the day of the year when the sun is above the horizon for the shortest amount of time, around 21st December in the northern half of the Earth and 21st June in the southern half
Origin and usage
The noun solstice comes from the Latin ‘solstitium’, which is made up of ‘sol’ (sun) and the participial stem of the verb ‘sistere’ meaning to stand still, so the solstice is the time when the sun seems to stand still. Solstice was first used in English in the fourteenth century.
The winter solstice, which this year falls at 04:19 on 22nd December in the UK, marks the shortest day and longest night of the year. It occurs when the North Pole is pointing away from the sun, which appears at its lowest point in the sky before starting to rise again as the days lengthen. The shortest day lasts under 8 hours in London (and is even shorter further north) and is more than 8 hours shorter than the longest day, which occurs in June. The winter solstice has long been marked by celebrations in many different cultures and of course comes only a few days before Christmas. People around the world ward off the darkness and celebrate the imminent return of lighter days in different ways, but all with similar sentiments. In pre-Christian Scandinavia the day was marked by the festival of Juul celebrating the Norse god Thor. The yule log is a survival from this festival. In Iran, family and friends gather on the longest and darkest night of the year to eat, drink and read poetry, while in China and east Asia the Dongzhi Festival celebrates the return of light and energy.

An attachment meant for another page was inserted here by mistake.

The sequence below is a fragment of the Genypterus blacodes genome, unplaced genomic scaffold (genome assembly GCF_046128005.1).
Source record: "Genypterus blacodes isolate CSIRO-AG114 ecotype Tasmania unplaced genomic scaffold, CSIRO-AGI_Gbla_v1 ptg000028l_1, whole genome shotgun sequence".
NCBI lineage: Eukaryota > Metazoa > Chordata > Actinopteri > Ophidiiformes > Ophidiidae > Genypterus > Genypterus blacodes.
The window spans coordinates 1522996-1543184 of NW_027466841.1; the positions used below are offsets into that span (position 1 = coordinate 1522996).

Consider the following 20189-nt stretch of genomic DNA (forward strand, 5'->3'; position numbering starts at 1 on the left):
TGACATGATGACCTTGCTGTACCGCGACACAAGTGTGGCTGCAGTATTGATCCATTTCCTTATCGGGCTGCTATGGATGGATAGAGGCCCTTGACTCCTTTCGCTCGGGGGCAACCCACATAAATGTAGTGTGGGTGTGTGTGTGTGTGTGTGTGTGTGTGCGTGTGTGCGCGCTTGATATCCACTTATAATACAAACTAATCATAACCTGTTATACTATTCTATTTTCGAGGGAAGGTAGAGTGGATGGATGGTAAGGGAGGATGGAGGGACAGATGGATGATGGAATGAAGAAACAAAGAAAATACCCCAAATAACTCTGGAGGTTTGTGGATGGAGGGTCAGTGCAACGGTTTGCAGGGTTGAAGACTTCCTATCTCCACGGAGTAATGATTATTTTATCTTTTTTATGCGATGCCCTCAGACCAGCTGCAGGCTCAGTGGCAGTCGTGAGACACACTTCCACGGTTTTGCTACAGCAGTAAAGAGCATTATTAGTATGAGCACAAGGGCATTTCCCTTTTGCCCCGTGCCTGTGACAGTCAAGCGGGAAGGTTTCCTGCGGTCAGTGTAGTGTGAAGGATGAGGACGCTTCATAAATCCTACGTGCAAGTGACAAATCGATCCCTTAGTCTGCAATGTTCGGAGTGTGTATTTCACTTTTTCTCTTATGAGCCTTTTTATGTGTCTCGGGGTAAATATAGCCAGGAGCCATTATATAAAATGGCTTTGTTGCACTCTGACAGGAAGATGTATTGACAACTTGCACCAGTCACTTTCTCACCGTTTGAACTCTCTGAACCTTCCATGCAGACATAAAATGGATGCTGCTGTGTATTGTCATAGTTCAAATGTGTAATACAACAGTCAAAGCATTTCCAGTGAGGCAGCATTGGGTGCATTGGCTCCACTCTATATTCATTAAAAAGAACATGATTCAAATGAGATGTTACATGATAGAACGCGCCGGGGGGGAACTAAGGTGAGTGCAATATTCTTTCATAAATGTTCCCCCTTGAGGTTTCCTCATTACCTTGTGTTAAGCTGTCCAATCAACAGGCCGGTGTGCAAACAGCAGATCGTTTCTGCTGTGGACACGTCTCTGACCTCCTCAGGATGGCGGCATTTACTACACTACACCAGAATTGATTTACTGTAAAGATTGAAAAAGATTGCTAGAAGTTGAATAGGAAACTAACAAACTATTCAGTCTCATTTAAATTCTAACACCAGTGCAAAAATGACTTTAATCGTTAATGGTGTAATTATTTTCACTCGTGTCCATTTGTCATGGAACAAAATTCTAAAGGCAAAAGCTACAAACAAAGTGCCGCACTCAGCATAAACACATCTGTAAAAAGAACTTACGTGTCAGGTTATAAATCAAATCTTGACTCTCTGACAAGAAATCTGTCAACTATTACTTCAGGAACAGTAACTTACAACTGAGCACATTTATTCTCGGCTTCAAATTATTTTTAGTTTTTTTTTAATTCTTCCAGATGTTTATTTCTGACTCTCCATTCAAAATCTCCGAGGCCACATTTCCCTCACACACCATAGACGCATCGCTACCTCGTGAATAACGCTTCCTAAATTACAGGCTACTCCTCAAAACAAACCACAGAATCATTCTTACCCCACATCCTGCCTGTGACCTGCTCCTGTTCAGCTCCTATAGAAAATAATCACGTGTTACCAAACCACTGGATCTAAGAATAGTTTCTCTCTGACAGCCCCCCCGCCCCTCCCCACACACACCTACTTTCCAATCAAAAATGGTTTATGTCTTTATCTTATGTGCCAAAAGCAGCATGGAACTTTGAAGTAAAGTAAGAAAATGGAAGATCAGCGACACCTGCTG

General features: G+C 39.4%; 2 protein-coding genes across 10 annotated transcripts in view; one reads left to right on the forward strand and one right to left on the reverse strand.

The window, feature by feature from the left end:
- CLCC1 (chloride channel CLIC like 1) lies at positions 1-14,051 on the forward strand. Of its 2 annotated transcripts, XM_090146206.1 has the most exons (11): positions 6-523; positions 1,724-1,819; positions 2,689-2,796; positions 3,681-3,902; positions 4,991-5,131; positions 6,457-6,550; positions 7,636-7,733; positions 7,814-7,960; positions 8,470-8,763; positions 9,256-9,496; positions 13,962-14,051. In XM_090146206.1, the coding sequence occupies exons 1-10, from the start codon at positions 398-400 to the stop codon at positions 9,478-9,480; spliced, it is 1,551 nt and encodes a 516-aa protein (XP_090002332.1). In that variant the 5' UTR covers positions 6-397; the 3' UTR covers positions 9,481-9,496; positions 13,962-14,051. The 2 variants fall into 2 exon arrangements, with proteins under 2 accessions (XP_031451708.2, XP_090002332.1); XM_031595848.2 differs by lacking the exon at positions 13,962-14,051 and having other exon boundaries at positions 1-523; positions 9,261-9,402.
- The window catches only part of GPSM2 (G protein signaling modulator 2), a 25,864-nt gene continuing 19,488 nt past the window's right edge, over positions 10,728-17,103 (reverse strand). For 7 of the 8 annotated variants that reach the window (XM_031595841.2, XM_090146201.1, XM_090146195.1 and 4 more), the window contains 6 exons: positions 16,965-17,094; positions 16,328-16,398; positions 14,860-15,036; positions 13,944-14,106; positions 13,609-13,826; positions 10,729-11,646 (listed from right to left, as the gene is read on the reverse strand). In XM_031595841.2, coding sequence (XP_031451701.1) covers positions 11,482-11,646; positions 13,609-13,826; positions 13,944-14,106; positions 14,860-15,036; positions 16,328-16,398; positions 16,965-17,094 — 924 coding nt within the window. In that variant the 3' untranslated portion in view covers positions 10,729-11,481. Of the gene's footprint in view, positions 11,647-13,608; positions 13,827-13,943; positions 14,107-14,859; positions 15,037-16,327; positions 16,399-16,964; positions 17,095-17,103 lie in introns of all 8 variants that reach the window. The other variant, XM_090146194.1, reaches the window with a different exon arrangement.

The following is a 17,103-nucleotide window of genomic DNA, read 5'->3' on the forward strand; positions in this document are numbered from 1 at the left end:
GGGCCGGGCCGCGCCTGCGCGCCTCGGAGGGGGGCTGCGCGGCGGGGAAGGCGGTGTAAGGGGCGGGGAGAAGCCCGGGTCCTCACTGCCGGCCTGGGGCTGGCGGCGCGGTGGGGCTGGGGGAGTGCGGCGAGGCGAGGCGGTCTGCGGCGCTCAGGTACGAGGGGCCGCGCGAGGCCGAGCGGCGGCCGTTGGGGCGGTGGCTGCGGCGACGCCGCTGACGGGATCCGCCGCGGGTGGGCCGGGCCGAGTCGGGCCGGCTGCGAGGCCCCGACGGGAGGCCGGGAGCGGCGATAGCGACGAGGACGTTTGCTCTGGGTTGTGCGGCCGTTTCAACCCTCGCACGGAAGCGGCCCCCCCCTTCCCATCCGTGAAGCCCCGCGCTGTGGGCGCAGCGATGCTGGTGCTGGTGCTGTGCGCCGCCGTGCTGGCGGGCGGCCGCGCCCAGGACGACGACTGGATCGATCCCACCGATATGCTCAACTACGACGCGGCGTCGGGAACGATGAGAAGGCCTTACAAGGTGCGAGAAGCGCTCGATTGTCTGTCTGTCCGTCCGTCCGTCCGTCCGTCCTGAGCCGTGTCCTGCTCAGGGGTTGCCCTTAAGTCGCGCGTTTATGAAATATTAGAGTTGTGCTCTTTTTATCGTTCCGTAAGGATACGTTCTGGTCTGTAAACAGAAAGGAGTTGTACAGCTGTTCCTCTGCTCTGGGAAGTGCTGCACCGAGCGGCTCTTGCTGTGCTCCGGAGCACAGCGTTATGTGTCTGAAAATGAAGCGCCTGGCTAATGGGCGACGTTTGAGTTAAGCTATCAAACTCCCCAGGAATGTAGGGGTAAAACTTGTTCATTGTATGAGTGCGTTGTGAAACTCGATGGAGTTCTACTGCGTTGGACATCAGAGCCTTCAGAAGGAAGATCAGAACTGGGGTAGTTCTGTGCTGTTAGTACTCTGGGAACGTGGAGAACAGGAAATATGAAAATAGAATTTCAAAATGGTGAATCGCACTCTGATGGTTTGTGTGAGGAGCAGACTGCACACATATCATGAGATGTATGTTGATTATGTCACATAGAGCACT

“What good is the warmth of summer, without the cold of winter to give it sweetness.”
“If winter comes, can spring be far behind?”
(Percy Bysshe Shelley)
midwinter, equinox, wintertime